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How To Be Less Racist


In the United States and Europe, racists are coming out of the woodwork, freely expressing views that were considered taboo only a year ago. Concerns about terrorism and economic security (some valid, some exaggerated) are amplified and directed broadly at people of color, most of whom have nothing to do with terrorism or the availability of jobs. This racism was always there, but it’s more dangerous now that it’s moving into the mainstream (including aspects of our federal government). Some of the dangers, specifically, are harassment and violence against non-whites (including police violence), voter disenfranchisement, and deportation of immigrants (some legal, some undocumented, many if not most vital to our national economy).

Other problems with open racism include social discord and a divisive sense of “us vs. them” pervading our national consciousness. More severe, dystopian outcomes of open racism might include internment camps for Muslims, reversals of civil rights protections, harassment or murder of civil rights activists (including journalists), use of lethal force against peaceful protestors, or even “ethnic cleansing” scenarios (genocide). Big problems, in other words.

I guess one potential benefit of racist attitudes being openly expressed is that it opens the door to conversation, debate, and the potential for attitudes to shift. That’s the purpose of this post: to influence those who might feel racist but are open to non-racist perspectives.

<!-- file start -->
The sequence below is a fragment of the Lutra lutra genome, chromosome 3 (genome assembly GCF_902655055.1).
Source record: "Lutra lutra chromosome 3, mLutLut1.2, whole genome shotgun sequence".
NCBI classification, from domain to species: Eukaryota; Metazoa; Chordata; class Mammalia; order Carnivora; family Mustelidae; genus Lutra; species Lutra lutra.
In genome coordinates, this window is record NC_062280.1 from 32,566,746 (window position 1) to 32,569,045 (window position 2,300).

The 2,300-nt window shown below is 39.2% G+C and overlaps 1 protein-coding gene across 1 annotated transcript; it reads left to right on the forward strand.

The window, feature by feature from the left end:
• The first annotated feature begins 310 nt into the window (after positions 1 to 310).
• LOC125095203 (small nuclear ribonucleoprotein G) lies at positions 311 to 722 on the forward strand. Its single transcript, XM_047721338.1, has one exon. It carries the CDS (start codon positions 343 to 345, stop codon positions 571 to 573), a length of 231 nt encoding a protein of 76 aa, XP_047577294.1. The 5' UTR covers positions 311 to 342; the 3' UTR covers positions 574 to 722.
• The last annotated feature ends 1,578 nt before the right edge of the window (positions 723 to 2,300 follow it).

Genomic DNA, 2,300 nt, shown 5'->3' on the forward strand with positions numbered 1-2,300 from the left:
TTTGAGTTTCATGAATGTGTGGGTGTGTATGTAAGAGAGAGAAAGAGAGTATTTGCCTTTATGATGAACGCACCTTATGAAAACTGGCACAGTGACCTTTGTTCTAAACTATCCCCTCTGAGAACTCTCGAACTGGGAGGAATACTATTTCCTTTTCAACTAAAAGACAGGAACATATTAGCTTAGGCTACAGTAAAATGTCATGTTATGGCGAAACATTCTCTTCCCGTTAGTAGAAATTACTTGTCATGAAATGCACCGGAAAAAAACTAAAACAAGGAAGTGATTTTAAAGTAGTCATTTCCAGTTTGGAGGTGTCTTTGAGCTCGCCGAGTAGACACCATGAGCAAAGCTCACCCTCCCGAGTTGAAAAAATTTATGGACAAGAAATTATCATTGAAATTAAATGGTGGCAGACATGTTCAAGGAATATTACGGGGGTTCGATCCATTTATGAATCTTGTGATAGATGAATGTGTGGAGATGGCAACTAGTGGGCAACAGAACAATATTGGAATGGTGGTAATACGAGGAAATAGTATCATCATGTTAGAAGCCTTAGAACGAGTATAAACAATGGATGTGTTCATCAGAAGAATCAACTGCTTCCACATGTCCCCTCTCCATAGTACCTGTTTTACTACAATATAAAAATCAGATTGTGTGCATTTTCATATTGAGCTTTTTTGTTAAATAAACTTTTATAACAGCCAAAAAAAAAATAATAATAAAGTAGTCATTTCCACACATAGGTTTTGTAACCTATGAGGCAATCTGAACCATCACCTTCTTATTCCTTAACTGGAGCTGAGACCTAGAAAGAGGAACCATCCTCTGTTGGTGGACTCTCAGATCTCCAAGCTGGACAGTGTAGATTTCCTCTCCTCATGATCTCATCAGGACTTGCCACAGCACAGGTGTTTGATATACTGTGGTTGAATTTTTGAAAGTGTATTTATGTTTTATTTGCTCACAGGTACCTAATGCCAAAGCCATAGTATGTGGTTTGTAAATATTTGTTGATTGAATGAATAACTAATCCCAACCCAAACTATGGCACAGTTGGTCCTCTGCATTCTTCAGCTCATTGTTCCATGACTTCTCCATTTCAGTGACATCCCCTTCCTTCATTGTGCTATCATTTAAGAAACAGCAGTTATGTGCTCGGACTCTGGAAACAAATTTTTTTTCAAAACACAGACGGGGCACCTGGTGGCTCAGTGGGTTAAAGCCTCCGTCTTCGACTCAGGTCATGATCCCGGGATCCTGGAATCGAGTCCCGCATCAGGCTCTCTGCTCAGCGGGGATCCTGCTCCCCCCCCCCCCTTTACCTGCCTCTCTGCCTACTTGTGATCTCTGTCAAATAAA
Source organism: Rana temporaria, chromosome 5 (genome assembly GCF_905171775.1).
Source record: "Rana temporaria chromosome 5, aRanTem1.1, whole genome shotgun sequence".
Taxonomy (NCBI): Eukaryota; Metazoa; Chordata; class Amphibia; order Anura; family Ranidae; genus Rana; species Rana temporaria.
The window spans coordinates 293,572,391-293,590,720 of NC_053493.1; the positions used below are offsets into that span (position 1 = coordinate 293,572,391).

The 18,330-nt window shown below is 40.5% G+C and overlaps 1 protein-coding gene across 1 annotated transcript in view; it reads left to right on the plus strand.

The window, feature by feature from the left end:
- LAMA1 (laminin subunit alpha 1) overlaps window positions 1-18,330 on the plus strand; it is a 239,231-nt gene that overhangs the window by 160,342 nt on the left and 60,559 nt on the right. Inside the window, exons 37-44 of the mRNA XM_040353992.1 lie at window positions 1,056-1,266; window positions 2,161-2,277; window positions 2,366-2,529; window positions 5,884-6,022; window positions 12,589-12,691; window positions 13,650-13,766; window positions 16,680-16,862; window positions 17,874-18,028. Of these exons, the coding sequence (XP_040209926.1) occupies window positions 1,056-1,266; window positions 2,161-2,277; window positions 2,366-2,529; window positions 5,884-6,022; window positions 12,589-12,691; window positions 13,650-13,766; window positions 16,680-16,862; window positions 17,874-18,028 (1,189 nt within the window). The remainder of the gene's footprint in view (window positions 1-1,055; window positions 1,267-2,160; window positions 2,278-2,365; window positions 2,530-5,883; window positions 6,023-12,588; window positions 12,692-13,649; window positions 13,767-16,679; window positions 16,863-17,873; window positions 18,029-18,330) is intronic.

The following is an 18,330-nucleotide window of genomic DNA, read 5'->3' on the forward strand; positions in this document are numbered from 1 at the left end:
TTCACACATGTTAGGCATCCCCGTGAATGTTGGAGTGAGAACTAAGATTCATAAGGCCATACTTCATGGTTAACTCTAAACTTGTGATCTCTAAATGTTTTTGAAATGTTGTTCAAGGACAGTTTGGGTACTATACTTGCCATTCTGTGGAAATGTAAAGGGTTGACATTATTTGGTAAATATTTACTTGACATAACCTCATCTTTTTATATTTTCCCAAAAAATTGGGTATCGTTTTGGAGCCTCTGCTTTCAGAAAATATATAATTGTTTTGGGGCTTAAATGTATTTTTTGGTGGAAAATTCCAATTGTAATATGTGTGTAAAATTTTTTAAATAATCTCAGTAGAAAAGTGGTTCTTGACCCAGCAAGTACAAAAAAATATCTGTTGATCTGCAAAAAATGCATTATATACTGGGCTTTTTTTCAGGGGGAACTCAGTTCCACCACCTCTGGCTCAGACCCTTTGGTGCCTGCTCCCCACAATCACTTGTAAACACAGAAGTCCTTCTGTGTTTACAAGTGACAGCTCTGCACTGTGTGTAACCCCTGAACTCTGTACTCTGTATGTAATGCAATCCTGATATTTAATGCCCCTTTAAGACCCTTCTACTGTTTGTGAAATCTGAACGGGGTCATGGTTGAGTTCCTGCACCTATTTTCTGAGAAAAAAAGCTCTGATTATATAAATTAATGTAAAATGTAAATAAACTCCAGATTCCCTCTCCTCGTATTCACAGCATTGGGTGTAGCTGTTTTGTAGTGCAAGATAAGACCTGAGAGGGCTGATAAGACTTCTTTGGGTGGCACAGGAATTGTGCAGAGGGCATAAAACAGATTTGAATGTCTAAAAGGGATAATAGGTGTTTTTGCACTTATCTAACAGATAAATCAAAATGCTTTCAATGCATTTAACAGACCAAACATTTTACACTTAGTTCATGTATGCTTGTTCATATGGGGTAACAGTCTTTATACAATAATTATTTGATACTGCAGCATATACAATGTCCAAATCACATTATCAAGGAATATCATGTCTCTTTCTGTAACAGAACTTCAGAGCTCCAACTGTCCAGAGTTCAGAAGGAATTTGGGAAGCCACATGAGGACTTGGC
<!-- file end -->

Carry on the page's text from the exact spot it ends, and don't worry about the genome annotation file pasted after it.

I’ve been reading some Alt-Right blogs and trying to better understand where this racism comes from (I won’t say which ones, because attention and web traffic fuels these hate blogs). From what I’ve read so far, the Alt-Right openly-racist/white-supremacist perspective looks something like this:

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Three Things Trump Can’t Do

I promise this blog won’t become a 100% Trump-rant, but there are big geopolitical events afoot. I’ll be chewing the Trump cud for a little longer.

This essay from science fiction author Charles Stross gave me some big-picture perspective. Reactionary populism is a global problem, and the Russia-as-puppeteer theory may have legs. The “U.S. won the cold war” narrative is looking laughable at this point. The Kremlin has a long memory, and plays a ruthless international chess game with decade-long turns.

Now we have an administration that is not only politically conservative (in an extreme way, with the intention to roll back women’s rights and civil rights) but also potentially incompetent, led by a president with a history of criminality and corruption. Trump’s corruption and impulsiveness worry me just as much as his ideology (which, like Bannon’s, is flexible and opportunistic). Reckless decision making, cynicism, cronyism, corruption, and a failure of leadership could lead to economic collapse and systemic breakdown. Could it be as bad as what we’re seeing now in Venezuela? I think our checks-and-balances will probably save us from that fate, but the same forces are at work.

Across the pond we have Brexit in the UK, and anti-immigration sentiments all across Europe. Global reactionary populism. Terrorism is also a massive problem. What’s happening to our planetary society? I think we’re seeing the convergence of at least six macrotrends: